Blog Network

About The Bloggers


Coming to a legislature near you? Florida's new self-defense law

The Volokh Conspiracy's David Kopel weighs in on a new Florida law created by NRA President Marion Hammer and signed by Gov. Jeb Bush.

Kopel thinks this "self-defense law" may be coming soon to a legislature near you:

"The NRA has announced that it plans to take SB 436 national, and urge other states to adopt similar measures. Previous Florida programs created by Marion Hammer have done very well in other states. In 1988, her lobbying led Florida to enact “Shall Issue” concealed handgun licensing legislation -- so that any law-abiding adult with a clean record and who passes a safety training class may obtain a permit to carry a handgun for lawful protection. Before 1988, only a handful of states had Shall Issue laws; now, only a little more than a dozen states do not have such laws."

What the law is and what it means for day-to-day life in Florida is also part of Kopel's lengthy post, one I recommend you read in full. Here are some highlights:

"... a person may use deadly force against someone who unlawfully and forcefully enters a person’s home or vehicle. A victim may also use deadly force against a criminal who attempts to force a person out of her vehicle or home. Thus, if someone kicks down your front door in the middle of the night, or attempts to carjack you, you can use firearm or other deadly weapon to protect yourself. You do not have to worry that a prosecutor might second-guess your decision, and claim that you should have used lesser force against the violent intruder.

"... Prior Florida law about self-defense allowed defensive deadly force only when the victim believed that no lesser force would suffice. The principle remains in effect in all self-defense situations in Florida, except when the attack takes place in the home or automobile; the legislative judgment was that attacks in a home or vehicle are so outrageous, and so threatening to the social order, that victims should be guaranteed that they will be protected from having their defensive decisions second-guessed in court."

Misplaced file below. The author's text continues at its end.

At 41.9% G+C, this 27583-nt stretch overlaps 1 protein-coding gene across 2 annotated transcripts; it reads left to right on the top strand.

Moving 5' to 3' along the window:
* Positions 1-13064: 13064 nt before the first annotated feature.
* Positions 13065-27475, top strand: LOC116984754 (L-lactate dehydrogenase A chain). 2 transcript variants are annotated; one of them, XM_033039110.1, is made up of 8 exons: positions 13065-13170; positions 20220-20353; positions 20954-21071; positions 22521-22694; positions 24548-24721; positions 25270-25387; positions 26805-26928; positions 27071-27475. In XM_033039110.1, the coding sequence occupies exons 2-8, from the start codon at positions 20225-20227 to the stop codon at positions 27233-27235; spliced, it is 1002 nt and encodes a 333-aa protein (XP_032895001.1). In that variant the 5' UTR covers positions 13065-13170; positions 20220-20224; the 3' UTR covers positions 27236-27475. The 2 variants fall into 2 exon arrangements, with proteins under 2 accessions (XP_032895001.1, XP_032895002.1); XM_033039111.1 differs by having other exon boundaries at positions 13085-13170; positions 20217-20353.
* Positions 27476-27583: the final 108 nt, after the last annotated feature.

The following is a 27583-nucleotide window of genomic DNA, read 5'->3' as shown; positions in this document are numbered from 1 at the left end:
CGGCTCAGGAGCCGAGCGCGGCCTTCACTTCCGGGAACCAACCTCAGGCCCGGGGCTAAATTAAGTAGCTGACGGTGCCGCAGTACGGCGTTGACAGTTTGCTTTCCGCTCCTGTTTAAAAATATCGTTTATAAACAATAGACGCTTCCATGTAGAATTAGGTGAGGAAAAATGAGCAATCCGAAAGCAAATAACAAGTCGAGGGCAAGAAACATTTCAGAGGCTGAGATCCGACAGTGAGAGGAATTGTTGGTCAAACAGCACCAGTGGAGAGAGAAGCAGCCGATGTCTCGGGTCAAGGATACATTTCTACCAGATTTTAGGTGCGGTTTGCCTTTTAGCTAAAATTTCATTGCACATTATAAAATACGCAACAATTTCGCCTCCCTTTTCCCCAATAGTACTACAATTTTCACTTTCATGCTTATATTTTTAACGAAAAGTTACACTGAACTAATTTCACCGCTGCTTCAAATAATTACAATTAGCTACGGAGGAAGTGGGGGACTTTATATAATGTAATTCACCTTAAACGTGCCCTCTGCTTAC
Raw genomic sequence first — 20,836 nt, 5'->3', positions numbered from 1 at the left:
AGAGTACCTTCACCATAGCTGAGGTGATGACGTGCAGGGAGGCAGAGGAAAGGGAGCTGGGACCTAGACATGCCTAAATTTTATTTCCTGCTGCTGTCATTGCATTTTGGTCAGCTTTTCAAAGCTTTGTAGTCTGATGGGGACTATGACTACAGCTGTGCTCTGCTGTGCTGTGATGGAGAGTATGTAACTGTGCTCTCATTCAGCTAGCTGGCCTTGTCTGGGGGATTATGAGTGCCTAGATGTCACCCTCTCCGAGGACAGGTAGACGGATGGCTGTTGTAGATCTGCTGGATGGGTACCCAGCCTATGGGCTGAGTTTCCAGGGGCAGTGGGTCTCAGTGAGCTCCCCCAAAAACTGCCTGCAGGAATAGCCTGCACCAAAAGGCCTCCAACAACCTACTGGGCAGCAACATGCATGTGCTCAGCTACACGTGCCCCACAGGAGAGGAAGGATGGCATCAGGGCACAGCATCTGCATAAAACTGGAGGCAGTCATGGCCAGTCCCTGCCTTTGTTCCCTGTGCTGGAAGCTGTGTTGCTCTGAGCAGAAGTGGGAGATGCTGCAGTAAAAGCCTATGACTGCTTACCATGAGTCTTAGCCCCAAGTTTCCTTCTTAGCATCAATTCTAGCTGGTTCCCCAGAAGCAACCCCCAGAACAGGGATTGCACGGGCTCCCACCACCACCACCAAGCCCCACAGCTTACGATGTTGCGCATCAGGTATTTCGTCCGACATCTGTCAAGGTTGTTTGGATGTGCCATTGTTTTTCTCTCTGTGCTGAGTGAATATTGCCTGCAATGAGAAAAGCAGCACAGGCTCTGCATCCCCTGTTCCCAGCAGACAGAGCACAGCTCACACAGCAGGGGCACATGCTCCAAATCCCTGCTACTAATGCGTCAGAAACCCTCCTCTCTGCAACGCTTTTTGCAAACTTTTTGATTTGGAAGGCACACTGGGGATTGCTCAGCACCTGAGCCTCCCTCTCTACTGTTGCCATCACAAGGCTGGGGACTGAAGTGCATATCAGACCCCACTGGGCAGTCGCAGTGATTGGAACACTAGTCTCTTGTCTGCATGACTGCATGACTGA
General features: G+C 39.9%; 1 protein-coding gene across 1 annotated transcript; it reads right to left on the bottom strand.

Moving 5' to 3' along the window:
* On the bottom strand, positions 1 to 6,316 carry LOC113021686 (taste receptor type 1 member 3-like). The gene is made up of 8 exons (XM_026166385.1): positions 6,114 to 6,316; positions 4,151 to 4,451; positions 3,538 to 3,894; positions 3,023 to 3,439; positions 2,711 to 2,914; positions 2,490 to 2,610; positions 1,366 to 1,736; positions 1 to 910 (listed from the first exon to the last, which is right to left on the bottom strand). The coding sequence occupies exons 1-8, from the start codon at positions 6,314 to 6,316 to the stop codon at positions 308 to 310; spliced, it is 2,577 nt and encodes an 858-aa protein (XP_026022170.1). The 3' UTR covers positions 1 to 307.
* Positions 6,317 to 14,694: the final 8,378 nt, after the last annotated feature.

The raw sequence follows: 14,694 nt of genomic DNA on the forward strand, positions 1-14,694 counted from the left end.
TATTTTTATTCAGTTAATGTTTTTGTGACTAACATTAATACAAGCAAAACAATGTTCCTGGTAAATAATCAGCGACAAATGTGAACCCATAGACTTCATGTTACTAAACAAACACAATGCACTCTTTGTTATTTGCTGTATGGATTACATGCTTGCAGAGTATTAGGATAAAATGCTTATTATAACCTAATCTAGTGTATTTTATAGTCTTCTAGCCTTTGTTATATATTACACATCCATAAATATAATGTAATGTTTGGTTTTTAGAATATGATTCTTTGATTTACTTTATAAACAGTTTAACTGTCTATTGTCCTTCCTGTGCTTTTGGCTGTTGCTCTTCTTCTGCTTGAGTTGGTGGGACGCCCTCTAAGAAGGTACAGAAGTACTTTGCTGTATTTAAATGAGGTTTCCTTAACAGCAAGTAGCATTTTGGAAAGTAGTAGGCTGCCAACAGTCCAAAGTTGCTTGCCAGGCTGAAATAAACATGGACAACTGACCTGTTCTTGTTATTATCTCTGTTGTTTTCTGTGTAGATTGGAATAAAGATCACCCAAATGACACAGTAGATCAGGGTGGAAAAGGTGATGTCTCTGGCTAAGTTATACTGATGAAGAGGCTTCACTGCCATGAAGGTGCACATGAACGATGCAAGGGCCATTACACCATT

"... Principled opponents of the Florida law can object to the bill because it allows deadly force against home invaders and carjackers, because crime victims are not required to retreat, or because criminals may not sue crime victims. In the United Kingdom, such objections would carry the day. Earlier this year, the Blair government defeated a move in Parliament to ease Britain's severe restrictions on self-defense in the home, because, in the British government's view, criminals also have a right to be protected against violence. Likewise, the British courts have allowed burglars to sue victims who used force against them. But in the United States, social attitudes tend to favor the victim's rights over those of the criminal. Most Americans would disagree with the idea that a mugging victim should be sent to prison because he didn't try to flee, or that violent predators ought to be able to sue victims who shoot them."

For more -- including exceptions to the bill and other essentials -- see here.

Posted by Product Team on May 19, 2005 at 01:39 PM | Permalink | TrackBack (0)


TrackBack URL for this entry:

Listed below are links to weblogs that reference Coming to a legislature near you? Florida's new self-defense law:

About ALM  |  About  |  Customer Support  |  Privacy Policy  |  Terms & Conditions